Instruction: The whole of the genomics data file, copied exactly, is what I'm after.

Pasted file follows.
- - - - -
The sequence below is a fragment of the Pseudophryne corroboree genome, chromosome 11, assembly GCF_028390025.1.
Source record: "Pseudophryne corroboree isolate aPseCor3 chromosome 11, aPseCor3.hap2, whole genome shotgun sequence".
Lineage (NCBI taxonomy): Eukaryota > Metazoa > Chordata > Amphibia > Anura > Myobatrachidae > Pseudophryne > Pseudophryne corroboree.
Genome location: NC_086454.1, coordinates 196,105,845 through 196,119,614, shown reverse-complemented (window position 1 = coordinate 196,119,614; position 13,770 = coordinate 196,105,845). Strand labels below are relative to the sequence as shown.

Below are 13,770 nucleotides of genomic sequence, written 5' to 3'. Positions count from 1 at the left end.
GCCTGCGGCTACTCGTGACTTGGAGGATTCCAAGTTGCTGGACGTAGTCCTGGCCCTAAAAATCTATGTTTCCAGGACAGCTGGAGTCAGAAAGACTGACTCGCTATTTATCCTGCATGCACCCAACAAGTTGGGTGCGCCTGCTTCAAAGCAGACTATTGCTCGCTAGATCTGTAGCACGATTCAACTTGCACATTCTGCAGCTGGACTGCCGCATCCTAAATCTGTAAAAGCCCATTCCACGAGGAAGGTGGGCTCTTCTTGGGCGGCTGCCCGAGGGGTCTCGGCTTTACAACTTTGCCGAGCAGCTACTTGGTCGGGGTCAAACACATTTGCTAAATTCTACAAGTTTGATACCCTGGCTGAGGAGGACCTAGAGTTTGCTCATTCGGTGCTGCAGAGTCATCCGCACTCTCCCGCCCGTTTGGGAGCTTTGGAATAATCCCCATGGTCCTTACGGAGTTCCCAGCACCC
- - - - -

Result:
The sequence below is a fragment of the Pseudophryne corroboree genome, chromosome 11, assembly GCF_028390025.1.
Source record: "Pseudophryne corroboree isolate aPseCor3 chromosome 11, aPseCor3.hap2, whole genome shotgun sequence".
Lineage (NCBI taxonomy): Eukaryota > Metazoa > Chordata > Amphibia > Anura > Myobatrachidae > Pseudophryne > Pseudophryne corroboree.
Genome location: NC_086454.1, coordinates 196,105,845 through 196,119,614, shown reverse-complemented (window position 1 = coordinate 196,119,614; position 13,770 = coordinate 196,105,845). Strand labels below are relative to the sequence as shown.

Below are 13,770 nucleotides of genomic sequence, written 5' to 3'. Positions count from 1 at the left end.
GCCTGCGGCTACTCGTGACTTGGAGGATTCCAAGTTGCTGGACGTAGTCCTGGCCCTAAAAATCTATGTTTCCAGGACAGCTGGAGTCAGAAAGACTGACTCGCTATTTATCCTGCATGCACCCAACAAGTTGGGTGCGCCTGCTTCAAAGCAGACTATTGCTCGCTAGATCTGTAGCACGATTCAACTTGCACATTCTGCAGCTGGACTGCCGCATCCTAAATCTGTAAAAGCCCATTCCACGAGGAAGGTGGGCTCTTCTTGGGCGGCTGCCCGAGGGGTCTCGGCTTTACAACTTTGCCGAGCAGCTACTTGGTCGGGGTCAAACACATTTGCTAAATTCTACAAGTTTGATACCCTGGCTGAGGAGGACCTAGAGTTTGCTCATTCGGTGCTGCAGAGTCATCCGCACTCTCCCGCCCGTTTGGGAGCTTTGGAATAATCCCCATGGTCCTTACGGAGTTCCCAGCACCC